(CNSNews.com) - Poor but growing countries pose the greatest risk to the world's oil supply and prices, according to a University of California economics professor, who added Wednesday that the American public should blame those laws of supply and demand, not "greedy oil companies."
"What we've been experiencing worldwide the last couple years is not a reduction in supply," said Prof. James Hamilton in a presentation to the American Enterprise Institute in Washington, D.C. This year's run-up in oil prices is due to developing countries, not low supplies, he said.
"It's been a tremendous surge in demand," he said, adding that contrary to the idea of limited supplies, there's been a "huge surge in production" as well in the last two years.
Hamilton said the higher demand is coming from poor countries that are beginning to open markets and industrialize, especially China. In 2004, China accounted for 8 percent of the global consumption of oil, Hamilton said, while the United States accounted for 25 percent.
But, he said, China now accounts for one-third of the global growth in petroleum consumption. Hamilton said that for the last 15 years China's demand for oil has risen an average of 7.5 percent each year.
The increasing demand for oil is a "standard of industrialization" and common to all developing countries, according to Hamilton. "Poor countries are the ones that have the fastest growth."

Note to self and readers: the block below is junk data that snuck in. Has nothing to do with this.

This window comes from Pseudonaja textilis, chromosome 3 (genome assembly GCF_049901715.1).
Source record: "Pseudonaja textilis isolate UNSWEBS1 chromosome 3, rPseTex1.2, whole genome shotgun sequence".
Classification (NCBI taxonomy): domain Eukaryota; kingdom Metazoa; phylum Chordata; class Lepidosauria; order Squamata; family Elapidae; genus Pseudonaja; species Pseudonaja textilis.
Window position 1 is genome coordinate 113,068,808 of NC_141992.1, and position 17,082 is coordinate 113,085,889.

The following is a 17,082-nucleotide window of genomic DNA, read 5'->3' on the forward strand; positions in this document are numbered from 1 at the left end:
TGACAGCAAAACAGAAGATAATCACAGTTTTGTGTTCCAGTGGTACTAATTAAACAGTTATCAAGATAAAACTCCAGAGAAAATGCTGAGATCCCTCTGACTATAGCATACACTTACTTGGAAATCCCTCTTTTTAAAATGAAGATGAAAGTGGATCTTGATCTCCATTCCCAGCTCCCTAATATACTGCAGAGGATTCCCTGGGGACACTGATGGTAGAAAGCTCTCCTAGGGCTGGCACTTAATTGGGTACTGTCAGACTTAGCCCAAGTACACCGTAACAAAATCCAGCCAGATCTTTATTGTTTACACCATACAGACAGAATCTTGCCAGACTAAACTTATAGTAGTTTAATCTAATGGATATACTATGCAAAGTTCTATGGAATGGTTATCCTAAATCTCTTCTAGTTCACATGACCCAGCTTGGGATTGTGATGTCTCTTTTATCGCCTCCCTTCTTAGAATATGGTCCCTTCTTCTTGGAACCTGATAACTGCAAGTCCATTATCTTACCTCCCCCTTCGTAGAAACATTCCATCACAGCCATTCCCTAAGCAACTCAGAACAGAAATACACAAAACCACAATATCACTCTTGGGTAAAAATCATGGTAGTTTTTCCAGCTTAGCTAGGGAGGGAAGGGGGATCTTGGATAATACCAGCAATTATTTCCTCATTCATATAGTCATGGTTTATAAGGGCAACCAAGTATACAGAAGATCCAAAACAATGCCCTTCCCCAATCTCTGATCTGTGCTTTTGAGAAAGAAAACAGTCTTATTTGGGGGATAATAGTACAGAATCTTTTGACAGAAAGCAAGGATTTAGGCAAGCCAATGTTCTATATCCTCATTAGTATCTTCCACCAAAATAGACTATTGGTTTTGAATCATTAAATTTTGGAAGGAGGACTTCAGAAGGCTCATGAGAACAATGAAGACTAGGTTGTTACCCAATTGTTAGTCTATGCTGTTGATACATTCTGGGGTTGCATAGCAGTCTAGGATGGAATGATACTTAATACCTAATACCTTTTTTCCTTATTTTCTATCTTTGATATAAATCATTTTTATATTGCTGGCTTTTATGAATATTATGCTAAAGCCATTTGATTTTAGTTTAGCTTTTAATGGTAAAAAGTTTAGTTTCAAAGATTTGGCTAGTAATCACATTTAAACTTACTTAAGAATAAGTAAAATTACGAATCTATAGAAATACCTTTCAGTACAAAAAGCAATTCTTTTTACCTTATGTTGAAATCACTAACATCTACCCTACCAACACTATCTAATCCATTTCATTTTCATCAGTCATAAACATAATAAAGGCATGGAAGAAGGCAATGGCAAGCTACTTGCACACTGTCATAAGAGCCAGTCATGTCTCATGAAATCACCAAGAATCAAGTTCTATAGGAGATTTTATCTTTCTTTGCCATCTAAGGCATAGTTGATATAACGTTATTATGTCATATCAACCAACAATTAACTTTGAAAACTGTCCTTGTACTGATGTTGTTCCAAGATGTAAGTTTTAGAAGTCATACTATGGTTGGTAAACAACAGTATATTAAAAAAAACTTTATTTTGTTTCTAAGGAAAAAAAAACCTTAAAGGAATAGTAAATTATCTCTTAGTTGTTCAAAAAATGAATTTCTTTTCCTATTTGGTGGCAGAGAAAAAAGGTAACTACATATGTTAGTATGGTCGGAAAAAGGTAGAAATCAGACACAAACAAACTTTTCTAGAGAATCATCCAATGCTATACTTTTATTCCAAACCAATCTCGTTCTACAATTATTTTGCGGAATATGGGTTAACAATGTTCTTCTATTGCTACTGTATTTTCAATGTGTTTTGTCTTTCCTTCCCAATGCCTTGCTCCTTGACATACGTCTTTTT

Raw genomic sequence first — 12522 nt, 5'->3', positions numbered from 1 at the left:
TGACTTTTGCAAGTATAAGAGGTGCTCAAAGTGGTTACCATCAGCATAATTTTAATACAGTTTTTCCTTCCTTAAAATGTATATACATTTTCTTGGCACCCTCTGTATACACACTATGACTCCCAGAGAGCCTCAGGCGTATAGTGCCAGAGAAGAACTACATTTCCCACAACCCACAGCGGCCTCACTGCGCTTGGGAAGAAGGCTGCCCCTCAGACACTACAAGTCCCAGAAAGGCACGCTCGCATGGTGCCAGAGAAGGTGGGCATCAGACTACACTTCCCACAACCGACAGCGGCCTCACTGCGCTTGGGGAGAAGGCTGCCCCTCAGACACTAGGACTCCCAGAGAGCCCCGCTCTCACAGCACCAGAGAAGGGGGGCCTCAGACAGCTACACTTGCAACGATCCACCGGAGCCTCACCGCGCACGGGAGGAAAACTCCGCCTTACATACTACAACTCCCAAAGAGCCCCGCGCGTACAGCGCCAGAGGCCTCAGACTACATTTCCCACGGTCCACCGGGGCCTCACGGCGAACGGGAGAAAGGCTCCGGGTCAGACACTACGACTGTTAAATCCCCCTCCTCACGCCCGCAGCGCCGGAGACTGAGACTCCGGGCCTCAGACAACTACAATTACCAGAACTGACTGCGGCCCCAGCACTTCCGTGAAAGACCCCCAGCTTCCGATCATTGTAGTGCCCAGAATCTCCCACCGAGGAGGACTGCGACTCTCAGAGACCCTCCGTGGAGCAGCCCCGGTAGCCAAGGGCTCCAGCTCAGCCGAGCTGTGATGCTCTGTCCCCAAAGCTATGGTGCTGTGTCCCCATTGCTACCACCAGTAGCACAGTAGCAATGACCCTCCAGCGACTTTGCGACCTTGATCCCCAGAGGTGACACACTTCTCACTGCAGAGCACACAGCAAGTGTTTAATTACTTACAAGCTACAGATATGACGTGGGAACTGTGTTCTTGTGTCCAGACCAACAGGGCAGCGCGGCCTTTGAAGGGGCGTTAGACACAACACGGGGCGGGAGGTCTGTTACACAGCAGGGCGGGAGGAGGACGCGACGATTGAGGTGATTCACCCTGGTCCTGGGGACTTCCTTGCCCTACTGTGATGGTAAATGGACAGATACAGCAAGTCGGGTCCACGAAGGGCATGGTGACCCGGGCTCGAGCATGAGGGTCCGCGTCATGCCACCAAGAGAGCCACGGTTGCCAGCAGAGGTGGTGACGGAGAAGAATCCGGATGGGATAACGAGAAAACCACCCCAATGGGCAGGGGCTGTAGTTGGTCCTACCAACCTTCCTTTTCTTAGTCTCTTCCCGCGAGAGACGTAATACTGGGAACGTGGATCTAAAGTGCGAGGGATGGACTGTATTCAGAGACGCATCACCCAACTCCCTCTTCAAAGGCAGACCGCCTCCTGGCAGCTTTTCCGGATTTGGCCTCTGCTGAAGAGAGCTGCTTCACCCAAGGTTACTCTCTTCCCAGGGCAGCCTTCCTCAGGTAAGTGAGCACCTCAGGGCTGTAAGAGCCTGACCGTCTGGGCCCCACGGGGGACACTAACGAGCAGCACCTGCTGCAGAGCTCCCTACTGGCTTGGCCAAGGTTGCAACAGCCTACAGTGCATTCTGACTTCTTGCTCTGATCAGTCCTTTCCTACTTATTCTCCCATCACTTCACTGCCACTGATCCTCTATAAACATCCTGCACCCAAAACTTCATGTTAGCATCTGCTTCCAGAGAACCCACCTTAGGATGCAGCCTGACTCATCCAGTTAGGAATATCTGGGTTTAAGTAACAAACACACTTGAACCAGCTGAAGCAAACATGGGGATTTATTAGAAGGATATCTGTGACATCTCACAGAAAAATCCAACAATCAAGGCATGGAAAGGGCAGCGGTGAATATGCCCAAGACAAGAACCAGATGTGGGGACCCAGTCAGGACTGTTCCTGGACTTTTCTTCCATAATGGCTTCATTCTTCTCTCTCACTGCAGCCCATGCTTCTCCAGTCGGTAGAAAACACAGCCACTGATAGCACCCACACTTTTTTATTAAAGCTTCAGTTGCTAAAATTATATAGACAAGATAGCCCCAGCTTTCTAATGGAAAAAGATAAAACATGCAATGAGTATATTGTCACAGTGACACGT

If the trend continues, China will consume 30 million barrels of oil a day by 2025, far more than the 20 million barrels that the United States currently consumes per day.
Hamilton said he "can't possibly expect that 7.5 percent growth rate to continue," because as China stabilizes as a developed country, its demand for oil will level off. But as a result of the continued increase in consumption, he said, "sooner or later, we're going to be overwhelmed."
"We're not going to fall off the edge of the cliff," Hamilton said, "but this is a problem we can't ignore." Continuously increasing the demand will produce "tremendous delays on the supply side," keeping prices high "until significant alternatives make economic sense."
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